Novel Methods to Design Low-Complexity Digital Finite Impulse Response (FIR) Filters

Novel Methods to Design Low-Complexity Digital Finite Impulse Response (FIR) Filters

David Ernesto Troncoso Romero (CONACYT at ESCOM-IPN, Mexico) and Gordana Jovanovic Dolecek (Institute Inaoe, Mexico)
DOI: 10.4018/978-1-5225-7598-6.ch077
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Digital filters play a central role in modern digital signal processing (DSP) systems. Finite impulse response (FIR) filters can provide solutions with guaranteed stability and linear phase. However, the main disadvantage of conventional FIR filter designs is that they become computationally complex, especially in applications demanding narrow transition bandwidths. Therefore, designing FIR filters with very stringent specifications and a low complexity is currently an important challenge. In this chapter, a review of the recent methods to efficiently design low-complexity linear-phase FIR filters is presented. The chapter starts with an introduction to linear-phase FIR digital filters. Then, an overview of the design methods that have been developed in literature to design low-complexity FIR filters is presented. Finally, the most common and recent of these methods along with their corresponding special structures are explained.
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A discrete-time signal is a sequence of numbers, so-called samples. A sample lasts Ts seconds, then another sample appears during the next Ts seconds and so on, forming the sequence. The time Ts is called sampling period and the number produced in the n-th sampling period (i.e., after n times Ts seconds) is denoted as x(nTs). For analysis purposes it is usual to assume that x(nTs) = 0 for negative values of n and, in general, the samples can be complex numbers. If so, the signal is a complex signal. In these analyses, the digital frequency f is a value that expresses how much of a cycle of a sinusoidal wave is represented by a sample. In general terms, discrete-time signals may contain information for different values of f.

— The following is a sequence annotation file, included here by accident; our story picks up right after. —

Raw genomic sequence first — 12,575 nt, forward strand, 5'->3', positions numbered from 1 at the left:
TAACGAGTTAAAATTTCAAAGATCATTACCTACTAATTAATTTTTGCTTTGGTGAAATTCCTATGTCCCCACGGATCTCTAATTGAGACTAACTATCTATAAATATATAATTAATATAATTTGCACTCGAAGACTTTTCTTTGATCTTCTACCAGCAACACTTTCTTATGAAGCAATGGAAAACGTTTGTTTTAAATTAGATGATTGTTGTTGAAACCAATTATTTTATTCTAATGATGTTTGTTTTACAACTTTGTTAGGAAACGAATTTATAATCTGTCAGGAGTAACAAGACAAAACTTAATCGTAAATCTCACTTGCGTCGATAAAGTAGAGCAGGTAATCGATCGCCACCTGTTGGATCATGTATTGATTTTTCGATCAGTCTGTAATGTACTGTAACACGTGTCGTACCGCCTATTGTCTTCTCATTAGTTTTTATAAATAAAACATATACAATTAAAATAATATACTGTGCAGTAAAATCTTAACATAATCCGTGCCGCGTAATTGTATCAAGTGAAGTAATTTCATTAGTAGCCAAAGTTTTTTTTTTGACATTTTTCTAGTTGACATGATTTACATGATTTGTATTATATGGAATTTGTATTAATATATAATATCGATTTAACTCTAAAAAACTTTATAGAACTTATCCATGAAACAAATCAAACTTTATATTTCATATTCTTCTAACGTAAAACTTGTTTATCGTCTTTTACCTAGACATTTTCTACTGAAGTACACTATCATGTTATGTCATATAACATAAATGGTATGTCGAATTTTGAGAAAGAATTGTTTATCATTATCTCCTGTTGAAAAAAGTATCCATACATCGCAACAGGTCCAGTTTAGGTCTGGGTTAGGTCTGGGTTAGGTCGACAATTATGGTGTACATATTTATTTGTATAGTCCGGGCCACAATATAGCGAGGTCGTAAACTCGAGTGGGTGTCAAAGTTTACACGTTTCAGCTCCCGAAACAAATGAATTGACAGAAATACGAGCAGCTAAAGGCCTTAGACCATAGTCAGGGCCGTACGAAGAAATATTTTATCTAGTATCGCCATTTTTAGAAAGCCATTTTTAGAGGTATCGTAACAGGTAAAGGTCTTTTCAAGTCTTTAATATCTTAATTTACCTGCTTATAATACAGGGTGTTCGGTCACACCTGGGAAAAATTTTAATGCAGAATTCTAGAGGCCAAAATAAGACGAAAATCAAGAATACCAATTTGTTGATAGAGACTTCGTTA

A digital filter is a system that receives a discrete-time signal and returns another discrete-time signal with modified characteristics (Antoniou, 2006). Many digital filters exhibit the Linear Time-Invariant (LTI) property. When the input signal x(nTs) has the value 1 for n = 0 and 0 for other values of n, the output signal of a LTI digital filter is called impulse response. LTI digital filters are often classified by the duration of its impulse response as Infinite-duration Impulse Response (IIR) or Finite-duration Impulse Response (FIR) filters (Tan & Jiang, 2013). Additionally, a LTI digital filter is generally described by its frequency response, which is the response of the filter to a complex exponential signal with frequency 2πf. The frequency response is a complex function of f and is periodic over f, with a period of 1/Ts. Because of this periodicity, the frequency response is just observed in the range of values from f = –1/2Ts to f = 1/2Ts. As a complex function, the frequency response has two functions associated with it: its magnitude response and its phase response.

When the values of the impulse response are real, the magnitude response is symmetric and the phase response is anti-symmetric around f = 0 (Taylor, 2012). Thus, these responses are just observed in the range of values from f = 0 to f = 1/2Ts. Systems with real impulse response are used in a wide variety of applications, being one of the most common the traditional low-pass filter. This filter passes the frequency components of the input signal that range from 0 to fp and rejects the frequency components of the signal that range from fs to 1/2Ts, with 0 < fp < fs < 1/2Ts. The values fp and fs are the passband edge and the stopband edge frequencies, respectively, whereas the range from 0 to fp is the passband, the range from fs to 1/2Ts is the stopband and the difference fsfp is the transition band. The ideal values of the magnitude response in passband and stopband are, respectively, 1 and 0. For a realizable filter, an acceptable deviation from these ideal values must be specified. Usually, these deviations are represented as the numbers δp and δs, respectively. Figure 1 shows the specifications of the magnitude response of a low-pass filter, along with the ideal response and the actual magnitude response of the filter, denoted as |H(f)|. For analysis purposes it is usual to assume Ts = 1, i.e., x(nTs) = x(n). Thus, in Figure 1 the range of interest of values f is from 0 to 1/2.

Figure 1.

Magnitude response specifications of a low-pass filter


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